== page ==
Arcia offers spectacular glimpse of what's ahead

Brewers top prospect shines at shortstop in Futures Game

Arcia offers spectacular glimpse of what's ahead

CINCINNATI -- Shortstop Orlando Arcia and his Double-A Biloxi teammates opened the season on a 54-game road trip, covering 3,000 miles and eight cities while waiting for construction on their home park to be completed.

The nomadic experience ended on June 6, when baseball returned to Biloxi for the first time since 1908. However, Arcia best not get comfortable in his new home, as it seems just another temporary stop on the prospect's continued climb.

The Brewers showcased their top talent in Sunday's SiriusXM All-Star Futures Game at Cincinnati's Great American Ball Park, with Arcia serving as the club's lone representative in the exhibition affair. Arcia played for the World Team, which lost, 10-1, to the U.S. Team. His older brother, Oswaldo Arcia, participated in the Futures Game three years ago in Kansas City and has spent time with the Twins.

Orlando Arcia, 20, entered the game in the sixth and popped out in a pinch-hit at-bat. He also struck out in the eighth, but dazzled defensively when he gloved a grounder by Brandon Nimmo and made a spinning throw to retire the Mets prospect as the first out in the bottom of the eighth.

Afterward, the Venezuelan native said that the experience "meant a great deal. I've been working all season to do well, and to get to this point is really great."

Arcia ranks as the Brewers' top prospect and No. 73 on MLB.com's top 100 list and has drawn comparisons to the last stud shortstop to ascend through the Brewers' organization, Alcides Escobar. While the defensive tools -- strong arm, soft hands and above-average range -- have long been Arcia's calling card, he has developed his offensive game so as not to be considered a defensive-only prospect.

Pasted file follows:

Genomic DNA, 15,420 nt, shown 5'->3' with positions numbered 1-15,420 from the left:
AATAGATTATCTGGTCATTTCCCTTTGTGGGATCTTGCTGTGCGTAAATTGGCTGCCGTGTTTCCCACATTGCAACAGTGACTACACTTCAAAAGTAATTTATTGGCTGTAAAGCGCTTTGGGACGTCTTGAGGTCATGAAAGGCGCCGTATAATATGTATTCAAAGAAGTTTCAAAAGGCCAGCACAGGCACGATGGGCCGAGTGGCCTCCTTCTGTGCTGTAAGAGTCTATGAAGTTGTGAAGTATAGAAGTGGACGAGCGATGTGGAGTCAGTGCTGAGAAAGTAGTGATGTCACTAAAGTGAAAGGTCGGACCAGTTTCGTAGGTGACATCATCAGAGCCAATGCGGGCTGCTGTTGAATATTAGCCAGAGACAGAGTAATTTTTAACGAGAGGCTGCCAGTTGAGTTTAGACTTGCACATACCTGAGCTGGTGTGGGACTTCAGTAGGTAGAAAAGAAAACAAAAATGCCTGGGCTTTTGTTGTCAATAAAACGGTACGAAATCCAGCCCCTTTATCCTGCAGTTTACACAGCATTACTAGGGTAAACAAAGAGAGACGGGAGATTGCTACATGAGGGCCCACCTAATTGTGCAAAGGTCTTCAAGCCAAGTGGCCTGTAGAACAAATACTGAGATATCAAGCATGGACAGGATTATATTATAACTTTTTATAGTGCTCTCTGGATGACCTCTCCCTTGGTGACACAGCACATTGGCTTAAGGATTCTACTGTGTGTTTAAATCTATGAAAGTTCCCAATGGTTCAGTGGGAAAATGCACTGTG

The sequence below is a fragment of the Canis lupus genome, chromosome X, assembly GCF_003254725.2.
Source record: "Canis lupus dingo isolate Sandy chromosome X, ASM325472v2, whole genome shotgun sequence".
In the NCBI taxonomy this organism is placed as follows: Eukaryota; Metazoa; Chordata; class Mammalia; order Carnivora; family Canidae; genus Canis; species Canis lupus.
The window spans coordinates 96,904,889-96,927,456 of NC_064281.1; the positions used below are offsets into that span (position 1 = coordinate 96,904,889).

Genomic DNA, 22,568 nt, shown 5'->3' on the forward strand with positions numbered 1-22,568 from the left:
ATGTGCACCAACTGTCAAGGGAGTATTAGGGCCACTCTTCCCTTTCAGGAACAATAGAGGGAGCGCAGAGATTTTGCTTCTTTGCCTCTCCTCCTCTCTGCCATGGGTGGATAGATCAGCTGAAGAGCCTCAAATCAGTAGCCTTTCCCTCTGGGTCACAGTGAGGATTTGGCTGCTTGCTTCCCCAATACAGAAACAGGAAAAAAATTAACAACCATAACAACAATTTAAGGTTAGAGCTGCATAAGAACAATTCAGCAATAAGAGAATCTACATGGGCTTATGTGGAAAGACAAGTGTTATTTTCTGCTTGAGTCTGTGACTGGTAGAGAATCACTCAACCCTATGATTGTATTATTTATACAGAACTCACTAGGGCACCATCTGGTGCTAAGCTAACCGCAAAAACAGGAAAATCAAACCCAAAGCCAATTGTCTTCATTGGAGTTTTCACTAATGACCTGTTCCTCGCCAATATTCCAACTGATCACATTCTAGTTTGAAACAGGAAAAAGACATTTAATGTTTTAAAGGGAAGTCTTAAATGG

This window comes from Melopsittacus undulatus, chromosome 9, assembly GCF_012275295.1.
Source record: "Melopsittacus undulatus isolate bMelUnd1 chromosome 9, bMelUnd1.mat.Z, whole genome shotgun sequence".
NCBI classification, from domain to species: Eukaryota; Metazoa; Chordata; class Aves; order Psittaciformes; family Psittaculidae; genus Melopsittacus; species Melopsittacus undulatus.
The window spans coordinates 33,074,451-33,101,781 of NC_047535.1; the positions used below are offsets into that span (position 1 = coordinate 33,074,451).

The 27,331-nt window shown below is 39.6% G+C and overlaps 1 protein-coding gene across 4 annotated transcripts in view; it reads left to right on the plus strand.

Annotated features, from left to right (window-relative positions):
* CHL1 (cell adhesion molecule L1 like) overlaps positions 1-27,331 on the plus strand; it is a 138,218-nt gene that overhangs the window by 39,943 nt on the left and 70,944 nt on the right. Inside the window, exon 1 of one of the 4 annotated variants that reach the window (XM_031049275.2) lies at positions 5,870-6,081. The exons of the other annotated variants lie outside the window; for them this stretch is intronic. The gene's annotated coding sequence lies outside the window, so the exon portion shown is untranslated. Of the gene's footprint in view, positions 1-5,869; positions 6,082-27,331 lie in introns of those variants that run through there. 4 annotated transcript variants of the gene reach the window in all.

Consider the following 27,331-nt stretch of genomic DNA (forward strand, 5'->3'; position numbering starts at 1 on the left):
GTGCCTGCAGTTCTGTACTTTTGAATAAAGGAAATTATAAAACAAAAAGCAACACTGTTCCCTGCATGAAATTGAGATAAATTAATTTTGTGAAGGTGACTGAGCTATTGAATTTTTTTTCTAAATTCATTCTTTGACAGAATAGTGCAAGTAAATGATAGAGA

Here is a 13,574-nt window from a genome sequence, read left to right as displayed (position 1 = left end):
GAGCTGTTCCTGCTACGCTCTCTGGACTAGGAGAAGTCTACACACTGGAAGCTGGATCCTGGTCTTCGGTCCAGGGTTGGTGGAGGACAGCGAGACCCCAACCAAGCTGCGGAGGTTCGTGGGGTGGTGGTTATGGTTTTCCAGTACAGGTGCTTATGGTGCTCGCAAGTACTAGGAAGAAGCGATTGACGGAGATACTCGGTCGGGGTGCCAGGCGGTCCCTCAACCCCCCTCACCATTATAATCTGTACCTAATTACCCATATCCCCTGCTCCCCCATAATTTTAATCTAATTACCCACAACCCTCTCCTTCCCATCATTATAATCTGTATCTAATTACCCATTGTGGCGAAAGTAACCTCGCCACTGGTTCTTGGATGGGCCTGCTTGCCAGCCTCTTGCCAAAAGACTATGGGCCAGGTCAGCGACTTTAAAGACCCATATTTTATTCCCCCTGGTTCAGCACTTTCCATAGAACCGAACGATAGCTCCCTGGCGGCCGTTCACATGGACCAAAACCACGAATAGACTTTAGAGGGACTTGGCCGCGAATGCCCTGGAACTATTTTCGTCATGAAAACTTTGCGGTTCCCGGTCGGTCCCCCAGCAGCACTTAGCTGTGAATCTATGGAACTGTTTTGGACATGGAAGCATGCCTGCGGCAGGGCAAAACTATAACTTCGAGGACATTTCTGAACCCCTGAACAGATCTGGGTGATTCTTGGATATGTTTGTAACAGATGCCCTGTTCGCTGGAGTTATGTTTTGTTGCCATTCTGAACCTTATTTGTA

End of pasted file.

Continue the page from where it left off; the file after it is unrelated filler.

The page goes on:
After hitting .251/.314/.333 in 2013, his first year playing for a stateside affiliate, Arcia entered the Futures Game with a .313/.355/.458 slash line through 80 Double-A games this season.

"I haven't found the transition too difficult because they prepared me very well," Arcia said. "Every time they move you, they put a focus on preparing you. I'm just guarding the plate better and swinging at better pitches."

The Brewers don't feel pressed to promote Arcia -- "Double-A baseball is of high-enough caliber now that it's still a challenge for him," Milwaukee assistant general manager Gord Ash said -- but with a strong finish to the Minor League season, Arcia could set himself up for his biggest promotion yet.

Milwaukee will have to add Arcia to its 40-man roster in November to keep him from being exposed in the Rule 5 Draft. Ash acknowledged that the Brewers would consider making roster room for him a few months earlier if there were an opportunity for him to get some playing time in September.

"It's my dream to keep moving up and get to Milwaukee," Arcia said. "I'm thinking about it all the time. Thinking about it gives me more confidence and motivation."

Jenifer Langosch is a reporter for MLB.com. Read her blog, By Gosh, It's Langosch, follow her on Twitter @LangoschMLB, like her Facebook page Jenifer Langosch for Cardinals.com and listen to her podcast. This story was not subject to the approval of Major League Baseball or its clubs.